Dealing with female sexuality: training, attitude, and practice of obstetrics and gynecology residents from a developing country

Teresa Cristina Souza Barroso Vieira, Eduardo de Souza, Ivaldo da Silva, Maria Regina Torloni, Meireluci Costa Ribeiro, Mary Uchiyama Nakamura
Journal of Sexual Medicine 2015, 12 (5): 1154-7

INTRODUCTION: There is little research on how obstetrics and gynecology (Ob/Gyn) residents deal with female sexuality, especially during pregnancy.

AIM: The aim of this study was to assess the training, attitude, and practice of Ob/Gyn residents about sexuality.

METHODS: A cross-sectional survey of Brazilian Ob/Gyn residents enrolling in an online sexology course was conducted. A questionnaire assessed their training in sexuality during medical school and residency and their attitude and practice on sexual issues during pregnancy.

MAIN OUTCOME MEASURES: Training, attitude, and practice of Ob/Gyn residents regarding sexuality were the main outcome measures.

RESULTS: A total of 197 residents, from 21 different programs, answered the online questionnaire. Mean age was 27.9 ± 2.2, most were female (87%), single (79%), and had graduated in the last 5 years (91%). Almost two-thirds (63%) stated that they did not receive any training at all and 28% reported having only up to 6 hours of training about sexuality in medical school. Approximately half of the respondents (49%) stated that they had received no formal training about sexuality during their residency up to that moment and 29% had received ≤6 hours of training. Over half (56%) never or rarely took a sexual history, 51% stated that they did not feel competent or confident to answer their pregnant patients' questions about sexuality, and 84% attributed their difficulties in dealing with sexual complaints to their lack of specific knowledge on the topic.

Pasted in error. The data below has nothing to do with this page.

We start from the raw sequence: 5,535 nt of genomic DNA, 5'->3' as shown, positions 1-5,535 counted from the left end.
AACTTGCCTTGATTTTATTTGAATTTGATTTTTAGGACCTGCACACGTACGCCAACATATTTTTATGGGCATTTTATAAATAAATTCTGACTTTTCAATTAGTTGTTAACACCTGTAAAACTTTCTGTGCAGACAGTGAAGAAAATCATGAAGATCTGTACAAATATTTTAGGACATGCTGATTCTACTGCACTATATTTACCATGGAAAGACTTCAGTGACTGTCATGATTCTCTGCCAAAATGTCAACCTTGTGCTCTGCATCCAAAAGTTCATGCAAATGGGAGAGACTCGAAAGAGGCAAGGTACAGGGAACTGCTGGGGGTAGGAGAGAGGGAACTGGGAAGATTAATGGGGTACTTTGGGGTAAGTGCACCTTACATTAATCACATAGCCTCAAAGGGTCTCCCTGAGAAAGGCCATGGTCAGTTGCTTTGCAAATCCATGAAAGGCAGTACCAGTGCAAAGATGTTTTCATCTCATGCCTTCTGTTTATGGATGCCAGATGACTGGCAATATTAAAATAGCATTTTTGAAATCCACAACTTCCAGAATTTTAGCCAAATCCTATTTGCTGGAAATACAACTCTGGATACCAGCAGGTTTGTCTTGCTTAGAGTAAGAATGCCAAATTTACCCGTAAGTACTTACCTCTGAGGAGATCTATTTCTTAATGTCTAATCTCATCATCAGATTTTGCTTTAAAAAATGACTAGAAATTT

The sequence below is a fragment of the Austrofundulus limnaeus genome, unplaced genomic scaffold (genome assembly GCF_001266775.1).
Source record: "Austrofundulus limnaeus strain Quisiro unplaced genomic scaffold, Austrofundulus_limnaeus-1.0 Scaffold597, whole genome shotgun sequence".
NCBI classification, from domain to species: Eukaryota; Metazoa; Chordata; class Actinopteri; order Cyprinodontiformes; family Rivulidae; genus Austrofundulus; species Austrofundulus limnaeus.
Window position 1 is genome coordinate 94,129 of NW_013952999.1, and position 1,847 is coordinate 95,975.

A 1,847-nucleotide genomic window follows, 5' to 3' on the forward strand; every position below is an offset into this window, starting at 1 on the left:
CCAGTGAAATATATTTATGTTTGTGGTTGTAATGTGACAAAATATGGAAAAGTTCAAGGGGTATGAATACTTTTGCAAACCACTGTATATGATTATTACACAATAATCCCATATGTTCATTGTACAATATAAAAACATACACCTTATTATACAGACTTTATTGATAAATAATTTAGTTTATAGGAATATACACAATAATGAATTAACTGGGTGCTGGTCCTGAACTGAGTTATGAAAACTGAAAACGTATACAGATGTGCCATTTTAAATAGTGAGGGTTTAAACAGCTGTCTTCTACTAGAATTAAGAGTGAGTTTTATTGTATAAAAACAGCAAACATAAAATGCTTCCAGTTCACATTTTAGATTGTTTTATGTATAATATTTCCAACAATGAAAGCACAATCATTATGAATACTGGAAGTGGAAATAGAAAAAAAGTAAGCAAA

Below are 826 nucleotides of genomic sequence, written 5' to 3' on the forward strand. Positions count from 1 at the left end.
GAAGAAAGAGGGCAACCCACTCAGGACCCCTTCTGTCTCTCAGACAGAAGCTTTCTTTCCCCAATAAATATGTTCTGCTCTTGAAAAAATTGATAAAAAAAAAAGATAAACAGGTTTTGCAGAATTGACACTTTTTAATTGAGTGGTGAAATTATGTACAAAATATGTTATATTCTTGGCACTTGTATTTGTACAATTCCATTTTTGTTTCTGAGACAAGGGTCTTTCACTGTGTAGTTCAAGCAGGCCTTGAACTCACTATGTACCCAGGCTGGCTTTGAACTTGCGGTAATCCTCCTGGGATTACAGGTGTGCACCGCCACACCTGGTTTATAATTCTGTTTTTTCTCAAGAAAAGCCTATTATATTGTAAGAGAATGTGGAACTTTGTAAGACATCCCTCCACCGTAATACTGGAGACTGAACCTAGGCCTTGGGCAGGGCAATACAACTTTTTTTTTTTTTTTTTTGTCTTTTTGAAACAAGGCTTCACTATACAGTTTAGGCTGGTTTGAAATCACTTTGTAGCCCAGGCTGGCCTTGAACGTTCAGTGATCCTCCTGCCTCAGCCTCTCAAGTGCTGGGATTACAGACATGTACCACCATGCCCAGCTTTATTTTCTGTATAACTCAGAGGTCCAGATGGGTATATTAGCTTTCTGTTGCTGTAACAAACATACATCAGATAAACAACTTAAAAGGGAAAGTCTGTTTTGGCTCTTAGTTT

CONCLUSION: The vast majority of Brazilian Ob/Gyn residents enrolling in a sexuality course had little previous formal training on this topic in medical school and during their residency programs. Most residents do not take sexual histories of pregnant patients, do not feel confident in answering questions about sexuality in pregnancy, and attribute these difficulties to lack of knowledge. These findings point to a clear need for additional training in sexuality among Brazilian Ob/Gyn residents.

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